So I will finish my work and close my shop door. I am confident Life will present me with Doors Number One, Two and Three to choose from. My show is just beginning. Oh, the anticipation! Which door will I open? It doesn’t really matter. Every door opens to vast possibilities. Life, let’s make a deal. Bring on the doors.

Sondra Ashton

HDN: Looking out my back door

May 30, 2013

The Quantum Physics of Communication

The Quantum Physics of Communication ____________________________________________________________________________________________________________________________
Several years ago I read Gary Zukov’s "The Dancing Wu Li Masters" about quantum physics and relativity. Inspired, I devoured a dozen other books on quantum physics. Go ahead. Pick yourself laughing off the floor. Did I understand these books? Well, no. But I gained a deep sense of patterns of energy, of dancing with imagination and, most of all, the interconnectedness of all things, human and otherwise.

Whenever I feel myself a bit off center, not quite in plumb, not balanced, I look slantwise at patterns in my life to see where I have pulled a plug and disconnected myself.

Three months ago my son Ben, who lives in the Seattle area, was diagnosed with the Dread Disease. Ben and I have always maintained an unusual sense of closeness. The parallels in our lives are woo-woo spooky. I break my wrist; Ben’s arm hurts. Ben gets sick; I can’t sleep. You get the picture.

The Terrible Treatment left Ben shaky, emotionally, mentally and physically. He chose to wall himself off to focus on healing, to conserve what little energy he had. He told me he needed to break all communication with me. He assured me he would contact me again when he felt strong enough. Here’s what happened when Ben pulled the plug as it were and he and I were no longer connected.

Once I got over my hurt feelings, I could understand my son’s decision. When I’m sick, I tend to hole up and wait for the illness to pass, rather like an old dog, curled under the porch, licking its wounds.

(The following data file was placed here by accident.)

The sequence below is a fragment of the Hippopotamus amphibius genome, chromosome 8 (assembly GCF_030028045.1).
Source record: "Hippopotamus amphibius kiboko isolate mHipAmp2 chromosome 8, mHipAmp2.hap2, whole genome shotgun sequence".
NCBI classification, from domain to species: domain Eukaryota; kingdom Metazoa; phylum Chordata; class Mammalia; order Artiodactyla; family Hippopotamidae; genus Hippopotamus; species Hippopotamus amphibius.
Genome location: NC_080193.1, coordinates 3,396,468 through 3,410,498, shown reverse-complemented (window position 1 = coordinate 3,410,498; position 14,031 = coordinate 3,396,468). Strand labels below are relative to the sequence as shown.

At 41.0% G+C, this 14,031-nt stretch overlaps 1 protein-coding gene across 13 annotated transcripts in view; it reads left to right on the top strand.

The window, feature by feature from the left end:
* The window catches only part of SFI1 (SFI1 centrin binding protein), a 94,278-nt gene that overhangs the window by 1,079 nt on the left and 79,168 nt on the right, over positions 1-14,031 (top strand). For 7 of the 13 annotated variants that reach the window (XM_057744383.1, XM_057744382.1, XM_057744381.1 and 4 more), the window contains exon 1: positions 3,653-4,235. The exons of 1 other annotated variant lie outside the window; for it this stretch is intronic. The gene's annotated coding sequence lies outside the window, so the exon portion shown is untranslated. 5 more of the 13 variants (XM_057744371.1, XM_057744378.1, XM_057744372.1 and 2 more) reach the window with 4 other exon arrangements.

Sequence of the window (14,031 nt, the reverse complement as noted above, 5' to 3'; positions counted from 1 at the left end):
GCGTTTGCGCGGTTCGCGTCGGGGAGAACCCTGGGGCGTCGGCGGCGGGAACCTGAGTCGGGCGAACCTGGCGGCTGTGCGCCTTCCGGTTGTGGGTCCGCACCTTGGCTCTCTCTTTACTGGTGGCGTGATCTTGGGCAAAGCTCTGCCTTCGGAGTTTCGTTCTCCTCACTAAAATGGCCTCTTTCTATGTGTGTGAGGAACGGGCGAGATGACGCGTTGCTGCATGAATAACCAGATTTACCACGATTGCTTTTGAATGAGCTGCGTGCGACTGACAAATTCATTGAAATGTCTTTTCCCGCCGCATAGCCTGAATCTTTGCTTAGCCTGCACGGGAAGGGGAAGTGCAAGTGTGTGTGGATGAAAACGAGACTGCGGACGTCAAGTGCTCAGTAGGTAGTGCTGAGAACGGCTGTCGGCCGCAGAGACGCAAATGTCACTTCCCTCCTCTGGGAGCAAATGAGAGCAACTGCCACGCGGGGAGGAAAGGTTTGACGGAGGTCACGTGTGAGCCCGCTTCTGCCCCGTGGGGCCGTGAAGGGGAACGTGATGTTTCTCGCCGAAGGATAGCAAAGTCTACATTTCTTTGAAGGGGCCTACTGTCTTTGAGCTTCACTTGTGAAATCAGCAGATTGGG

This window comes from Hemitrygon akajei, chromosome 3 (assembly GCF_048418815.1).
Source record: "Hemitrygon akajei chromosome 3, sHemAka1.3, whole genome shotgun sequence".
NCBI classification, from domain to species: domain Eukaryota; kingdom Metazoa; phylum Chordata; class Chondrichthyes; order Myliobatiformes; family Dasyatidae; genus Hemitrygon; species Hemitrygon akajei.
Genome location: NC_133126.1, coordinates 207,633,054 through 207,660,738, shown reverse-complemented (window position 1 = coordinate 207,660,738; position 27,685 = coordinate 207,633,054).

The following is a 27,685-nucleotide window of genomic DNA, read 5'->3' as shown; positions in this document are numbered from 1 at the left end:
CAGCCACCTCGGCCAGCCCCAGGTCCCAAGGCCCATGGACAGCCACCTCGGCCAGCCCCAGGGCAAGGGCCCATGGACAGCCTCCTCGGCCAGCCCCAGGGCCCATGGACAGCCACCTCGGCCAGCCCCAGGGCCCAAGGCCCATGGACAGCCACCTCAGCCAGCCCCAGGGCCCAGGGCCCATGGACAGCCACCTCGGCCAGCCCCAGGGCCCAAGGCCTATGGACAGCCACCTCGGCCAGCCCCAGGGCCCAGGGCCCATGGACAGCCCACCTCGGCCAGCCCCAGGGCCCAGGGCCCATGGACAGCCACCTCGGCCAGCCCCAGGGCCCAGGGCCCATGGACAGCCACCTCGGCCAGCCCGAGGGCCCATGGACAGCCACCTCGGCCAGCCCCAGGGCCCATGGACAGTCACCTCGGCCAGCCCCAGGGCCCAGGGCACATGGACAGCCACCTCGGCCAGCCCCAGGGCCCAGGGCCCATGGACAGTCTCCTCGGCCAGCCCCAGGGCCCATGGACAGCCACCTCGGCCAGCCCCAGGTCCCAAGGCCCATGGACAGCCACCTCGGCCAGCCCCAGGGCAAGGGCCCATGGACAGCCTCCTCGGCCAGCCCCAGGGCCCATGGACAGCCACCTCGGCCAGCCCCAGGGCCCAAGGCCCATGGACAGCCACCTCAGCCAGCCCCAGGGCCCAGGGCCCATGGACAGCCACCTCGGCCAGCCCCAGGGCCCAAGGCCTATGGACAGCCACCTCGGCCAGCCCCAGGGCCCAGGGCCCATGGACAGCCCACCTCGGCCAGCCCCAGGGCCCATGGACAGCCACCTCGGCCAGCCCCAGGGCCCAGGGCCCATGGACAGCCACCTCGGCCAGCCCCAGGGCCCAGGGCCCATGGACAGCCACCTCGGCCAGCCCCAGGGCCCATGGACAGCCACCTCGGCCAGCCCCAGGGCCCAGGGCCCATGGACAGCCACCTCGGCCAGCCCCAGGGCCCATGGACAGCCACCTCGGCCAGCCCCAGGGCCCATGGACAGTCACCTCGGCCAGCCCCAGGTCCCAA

I could not be with him. I could do nothing for him. But I had to do something. So I ran away from home. I drove to an old haunt, Pacific Beach, on the far Washington coast, a place more isolated than Harlem. It was the perfect retreat, no phones, no television, no radio reception, no internet. I spent days walking the sandy beach and listening to the surf. My son had disconnected from me. I disconnected from the outer world.

My daughter talked me into flying on to Mazatlan in Mexico. I spent three weeks, still in retreat, still walking the beach and still listening to the wisdom of the surf.

But here’s where the interconnectedness of all things visibly broke down. I had taken my cell phone with me. The fourth day in Mazatlan my phone died, dead, kaput, nada. Now I was disconnected from everyone. But I am comfortable in Mazatlan. The world went on turning. Day followed night. Be happy. Don’t worry.

Upon my return to Harlem, I had to be in touch. I broke my retreat. I ordered a new phone. Fed-Ex delivered it a half hour before I left for the Elected Officials Workshop in Billings. So I took it with me, went to the Verizon store while there, and activated it.

As Mayor Bill and I drove back into Harlem he pointed out the new Nemont cell tower on the edge of town. When I tried to use my Verizon phone, it locked onto that rival tower and I could not complete any calls, in town, out of state or out of the country. This led to hours and hours with Verizon technical support folks. I now know their names and their children’s names. Finally every function except for international calls had been restored. I want international service. Like a bulldog, I hung on. Turns out the company that owns the tower does not have international capabilities. Ca sera sera.

Finally, the evening of Mother’s Day, Ben broke his long silence. We talked for two hours.